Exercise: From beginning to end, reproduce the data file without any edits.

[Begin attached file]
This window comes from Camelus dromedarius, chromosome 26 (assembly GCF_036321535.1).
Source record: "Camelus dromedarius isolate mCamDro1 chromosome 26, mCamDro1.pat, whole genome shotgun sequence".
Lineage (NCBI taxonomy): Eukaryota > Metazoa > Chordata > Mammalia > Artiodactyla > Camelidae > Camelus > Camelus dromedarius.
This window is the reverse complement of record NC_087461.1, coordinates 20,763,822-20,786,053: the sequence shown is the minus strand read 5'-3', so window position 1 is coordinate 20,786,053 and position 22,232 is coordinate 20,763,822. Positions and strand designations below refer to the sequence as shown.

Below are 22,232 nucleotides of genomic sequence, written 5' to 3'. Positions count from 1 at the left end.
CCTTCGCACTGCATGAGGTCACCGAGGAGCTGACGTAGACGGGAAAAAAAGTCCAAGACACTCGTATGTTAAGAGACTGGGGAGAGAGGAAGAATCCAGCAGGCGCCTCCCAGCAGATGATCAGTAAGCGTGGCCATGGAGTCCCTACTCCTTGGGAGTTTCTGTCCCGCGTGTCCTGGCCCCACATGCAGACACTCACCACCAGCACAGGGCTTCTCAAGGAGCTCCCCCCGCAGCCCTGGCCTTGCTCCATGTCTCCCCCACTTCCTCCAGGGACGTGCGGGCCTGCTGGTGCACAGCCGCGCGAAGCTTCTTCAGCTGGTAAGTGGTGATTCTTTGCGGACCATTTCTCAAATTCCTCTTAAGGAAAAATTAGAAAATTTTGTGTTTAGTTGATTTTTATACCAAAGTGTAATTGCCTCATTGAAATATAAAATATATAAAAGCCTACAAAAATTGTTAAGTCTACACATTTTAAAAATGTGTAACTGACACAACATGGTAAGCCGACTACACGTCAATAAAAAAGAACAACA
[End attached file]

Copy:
This window comes from Camelus dromedarius, chromosome 26 (assembly GCF_036321535.1).
Source record: "Camelus dromedarius isolate mCamDro1 chromosome 26, mCamDro1.pat, whole genome shotgun sequence".
Lineage (NCBI taxonomy): Eukaryota > Metazoa > Chordata > Mammalia > Artiodactyla > Camelidae > Camelus > Camelus dromedarius.
This window is the reverse complement of record NC_087461.1, coordinates 20,763,822-20,786,053: the sequence shown is the minus strand read 5'-3', so window position 1 is coordinate 20,786,053 and position 22,232 is coordinate 20,763,822. Positions and strand designations below refer to the sequence as shown.

Below are 22,232 nucleotides of genomic sequence, written 5' to 3'. Positions count from 1 at the left end.
CCTTCGCACTGCATGAGGTCACCGAGGAGCTGACGTAGACGGGAAAAAAAGTCCAAGACACTCGTATGTTAAGAGACTGGGGAGAGAGGAAGAATCCAGCAGGCGCCTCCCAGCAGATGATCAGTAAGCGTGGCCATGGAGTCCCTACTCCTTGGGAGTTTCTGTCCCGCGTGTCCTGGCCCCACATGCAGACACTCACCACCAGCACAGGGCTTCTCAAGGAGCTCCCCCCGCAGCCCTGGCCTTGCTCCATGTCTCCCCCACTTCCTCCAGGGACGTGCGGGCCTGCTGGTGCACAGCCGCGCGAAGCTTCTTCAGCTGGTAAGTGGTGATTCTTTGCGGACCATTTCTCAAATTCCTCTTAAGGAAAAATTAGAAAATTTTGTGTTTAGTTGATTTTTATACCAAAGTGTAATTGCCTCATTGAAATATAAAATATATAAAAGCCTACAAAAATTGTTAAGTCTACACATTTTAAAAATGTGTAACTGACACAACATGGTAAGCCGACTACACGTCAATAAAAAAGAACAACA